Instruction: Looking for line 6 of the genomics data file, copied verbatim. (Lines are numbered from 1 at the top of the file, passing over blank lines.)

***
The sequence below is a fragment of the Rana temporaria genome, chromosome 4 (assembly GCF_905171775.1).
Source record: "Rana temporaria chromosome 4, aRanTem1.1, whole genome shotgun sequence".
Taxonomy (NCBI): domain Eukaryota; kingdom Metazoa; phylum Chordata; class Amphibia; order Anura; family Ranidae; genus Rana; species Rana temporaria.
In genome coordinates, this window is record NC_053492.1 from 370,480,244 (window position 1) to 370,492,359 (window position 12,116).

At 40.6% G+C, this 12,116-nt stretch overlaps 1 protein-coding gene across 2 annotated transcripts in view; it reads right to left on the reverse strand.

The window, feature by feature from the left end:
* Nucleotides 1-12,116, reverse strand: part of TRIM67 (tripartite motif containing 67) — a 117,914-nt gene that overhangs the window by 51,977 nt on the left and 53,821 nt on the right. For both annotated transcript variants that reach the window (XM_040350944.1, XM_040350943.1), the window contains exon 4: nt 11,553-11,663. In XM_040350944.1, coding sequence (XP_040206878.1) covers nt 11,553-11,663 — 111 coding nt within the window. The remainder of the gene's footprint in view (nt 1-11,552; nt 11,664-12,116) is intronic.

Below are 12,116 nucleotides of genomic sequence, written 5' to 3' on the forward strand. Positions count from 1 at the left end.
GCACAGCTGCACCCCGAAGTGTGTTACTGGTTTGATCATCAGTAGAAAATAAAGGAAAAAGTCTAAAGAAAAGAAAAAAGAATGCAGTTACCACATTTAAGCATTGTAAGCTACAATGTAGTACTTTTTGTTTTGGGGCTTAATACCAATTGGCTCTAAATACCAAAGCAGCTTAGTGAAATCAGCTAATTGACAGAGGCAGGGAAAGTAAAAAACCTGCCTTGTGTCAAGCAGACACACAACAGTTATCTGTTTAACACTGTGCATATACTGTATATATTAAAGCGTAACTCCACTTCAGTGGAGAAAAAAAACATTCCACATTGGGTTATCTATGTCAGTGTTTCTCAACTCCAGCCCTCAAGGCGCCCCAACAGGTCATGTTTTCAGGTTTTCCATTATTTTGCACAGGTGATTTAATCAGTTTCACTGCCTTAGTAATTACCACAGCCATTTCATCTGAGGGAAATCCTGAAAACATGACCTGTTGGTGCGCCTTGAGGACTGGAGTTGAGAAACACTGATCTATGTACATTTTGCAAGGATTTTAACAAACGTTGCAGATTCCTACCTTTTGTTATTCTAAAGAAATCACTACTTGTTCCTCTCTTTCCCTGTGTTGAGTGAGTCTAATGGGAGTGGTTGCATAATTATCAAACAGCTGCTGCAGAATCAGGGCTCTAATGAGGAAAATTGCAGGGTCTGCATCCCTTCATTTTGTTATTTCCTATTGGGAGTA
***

The window, feature by feature from the left end: